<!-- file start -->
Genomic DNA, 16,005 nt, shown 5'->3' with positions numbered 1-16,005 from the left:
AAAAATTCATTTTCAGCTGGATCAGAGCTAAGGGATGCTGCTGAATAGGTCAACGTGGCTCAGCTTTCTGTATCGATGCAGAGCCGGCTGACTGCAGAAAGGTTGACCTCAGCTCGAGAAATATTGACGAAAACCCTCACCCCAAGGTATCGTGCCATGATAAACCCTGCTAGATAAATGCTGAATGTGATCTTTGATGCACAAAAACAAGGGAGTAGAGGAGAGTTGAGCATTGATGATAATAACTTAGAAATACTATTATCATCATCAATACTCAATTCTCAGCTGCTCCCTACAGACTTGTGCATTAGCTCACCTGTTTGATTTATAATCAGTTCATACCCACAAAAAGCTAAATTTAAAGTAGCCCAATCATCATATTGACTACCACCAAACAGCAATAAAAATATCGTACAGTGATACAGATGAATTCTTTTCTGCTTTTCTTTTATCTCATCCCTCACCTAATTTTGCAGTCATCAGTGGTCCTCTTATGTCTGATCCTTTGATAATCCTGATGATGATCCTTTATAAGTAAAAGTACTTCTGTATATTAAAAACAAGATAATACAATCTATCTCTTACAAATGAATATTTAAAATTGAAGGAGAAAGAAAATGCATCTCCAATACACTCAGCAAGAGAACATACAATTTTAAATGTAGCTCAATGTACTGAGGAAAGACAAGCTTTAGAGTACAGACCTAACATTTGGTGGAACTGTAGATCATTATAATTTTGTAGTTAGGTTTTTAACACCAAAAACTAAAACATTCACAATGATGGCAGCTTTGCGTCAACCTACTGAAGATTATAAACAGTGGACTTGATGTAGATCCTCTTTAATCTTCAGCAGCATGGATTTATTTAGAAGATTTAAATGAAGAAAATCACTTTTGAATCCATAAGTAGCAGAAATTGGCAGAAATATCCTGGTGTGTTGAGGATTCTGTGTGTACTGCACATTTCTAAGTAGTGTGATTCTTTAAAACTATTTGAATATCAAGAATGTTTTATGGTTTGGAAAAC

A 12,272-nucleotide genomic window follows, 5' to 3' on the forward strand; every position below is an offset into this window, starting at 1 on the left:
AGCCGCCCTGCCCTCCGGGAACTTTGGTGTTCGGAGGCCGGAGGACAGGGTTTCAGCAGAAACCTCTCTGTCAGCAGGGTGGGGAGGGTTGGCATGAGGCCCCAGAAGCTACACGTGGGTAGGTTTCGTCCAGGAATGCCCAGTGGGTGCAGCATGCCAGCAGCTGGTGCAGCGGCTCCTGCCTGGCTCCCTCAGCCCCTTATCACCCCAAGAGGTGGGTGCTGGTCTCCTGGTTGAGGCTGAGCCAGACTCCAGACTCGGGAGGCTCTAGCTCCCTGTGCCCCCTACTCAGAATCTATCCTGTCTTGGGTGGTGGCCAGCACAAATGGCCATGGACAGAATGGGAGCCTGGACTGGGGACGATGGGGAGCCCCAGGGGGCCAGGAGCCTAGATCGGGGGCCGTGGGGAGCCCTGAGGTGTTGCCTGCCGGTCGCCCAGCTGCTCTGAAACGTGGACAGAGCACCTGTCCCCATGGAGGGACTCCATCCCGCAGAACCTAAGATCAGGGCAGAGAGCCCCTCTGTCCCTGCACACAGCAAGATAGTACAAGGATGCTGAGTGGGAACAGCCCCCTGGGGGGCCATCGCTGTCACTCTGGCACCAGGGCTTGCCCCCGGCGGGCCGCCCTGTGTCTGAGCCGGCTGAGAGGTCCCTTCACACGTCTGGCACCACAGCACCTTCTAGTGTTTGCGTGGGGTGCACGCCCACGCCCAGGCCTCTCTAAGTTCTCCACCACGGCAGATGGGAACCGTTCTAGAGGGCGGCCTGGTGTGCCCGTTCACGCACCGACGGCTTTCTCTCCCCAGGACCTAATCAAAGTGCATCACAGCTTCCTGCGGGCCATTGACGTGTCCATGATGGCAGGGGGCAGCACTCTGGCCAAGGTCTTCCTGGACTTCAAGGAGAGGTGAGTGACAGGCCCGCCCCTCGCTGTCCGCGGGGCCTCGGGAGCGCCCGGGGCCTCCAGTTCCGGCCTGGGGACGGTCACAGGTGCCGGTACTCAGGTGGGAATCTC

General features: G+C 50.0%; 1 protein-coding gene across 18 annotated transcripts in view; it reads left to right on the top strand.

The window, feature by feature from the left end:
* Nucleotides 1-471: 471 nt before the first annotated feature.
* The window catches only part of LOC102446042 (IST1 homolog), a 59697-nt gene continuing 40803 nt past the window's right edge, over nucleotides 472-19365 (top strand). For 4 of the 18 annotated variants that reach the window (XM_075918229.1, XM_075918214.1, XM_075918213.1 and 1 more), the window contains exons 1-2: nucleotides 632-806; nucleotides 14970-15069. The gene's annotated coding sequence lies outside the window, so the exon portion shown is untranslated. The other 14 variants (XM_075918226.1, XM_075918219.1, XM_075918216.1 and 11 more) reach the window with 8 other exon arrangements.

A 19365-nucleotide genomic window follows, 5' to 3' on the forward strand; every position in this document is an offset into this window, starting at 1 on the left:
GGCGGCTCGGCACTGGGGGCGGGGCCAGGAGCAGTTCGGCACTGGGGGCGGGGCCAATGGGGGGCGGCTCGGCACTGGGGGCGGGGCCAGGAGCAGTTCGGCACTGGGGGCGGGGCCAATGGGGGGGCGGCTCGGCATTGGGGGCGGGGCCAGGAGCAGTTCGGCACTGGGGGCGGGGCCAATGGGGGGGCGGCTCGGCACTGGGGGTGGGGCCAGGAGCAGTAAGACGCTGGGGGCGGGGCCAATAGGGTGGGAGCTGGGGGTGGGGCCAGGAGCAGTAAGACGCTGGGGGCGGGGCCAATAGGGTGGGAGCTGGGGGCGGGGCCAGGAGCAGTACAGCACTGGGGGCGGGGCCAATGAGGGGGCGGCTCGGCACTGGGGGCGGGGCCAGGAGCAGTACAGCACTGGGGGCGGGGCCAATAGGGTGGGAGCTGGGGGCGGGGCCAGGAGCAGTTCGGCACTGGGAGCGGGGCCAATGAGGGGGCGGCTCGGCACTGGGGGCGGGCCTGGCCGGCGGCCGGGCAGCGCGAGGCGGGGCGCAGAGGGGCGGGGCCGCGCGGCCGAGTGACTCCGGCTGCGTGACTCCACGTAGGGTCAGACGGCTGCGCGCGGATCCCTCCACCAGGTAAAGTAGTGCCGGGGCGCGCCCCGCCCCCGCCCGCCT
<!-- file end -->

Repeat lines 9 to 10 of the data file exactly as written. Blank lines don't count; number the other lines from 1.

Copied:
A 19365-nucleotide genomic window follows, 5' to 3' on the forward strand; every position in this document is an offset into this window, starting at 1 on the left:
GGCGGCTCGGCACTGGGGGCGGGGCCAGGAGCAGTTCGGCACTGGGGGCGGGGCCAATGGGGGGCGGCTCGGCACTGGGGGCGGGGCCAGGAGCAGTTCGGCACTGGGGGCGGGGCCAATGGGGGGGCGGCTCGGCATTGGGGGCGGGGCCAGGAGCAGTTCGGCACTGGGGGCGGGGCCAATGGGGGGGCGGCTCGGCACTGGGGGTGGGGCCAGGAGCAGTAAGACGCTGGGGGCGGGGCCAATAGGGTGGGAGCTGGGGGTGGGGCCAGGAGCAGTAAGACGCTGGGGGCGGGGCCAATAGGGTGGGAGCTGGGGGCGGGGCCAGGAGCAGTACAGCACTGGGGGCGGGGCCAATGAGGGGGCGGCTCGGCACTGGGGGCGGGGCCAGGAGCAGTACAGCACTGGGGGCGGGGCCAATAGGGTGGGAGCTGGGGGCGGGGCCAGGAGCAGTTCGGCACTGGGAGCGGGGCCAATGAGGGGGCGGCTCGGCACTGGGGGCGGGCCTGGCCGGCGGCCGGGCAGCGCGAGGCGGGGCGCAGAGGGGCGGGGCCGCGCGGCCGAGTGACTCCGGCTGCGTGACTCCACGTAGGGTCAGACGGCTGCGCGCGGATCCCTCCACCAGGTAAAGTAGTGCCGGGGCGCGCCCCGCCCCCGCCCGCCT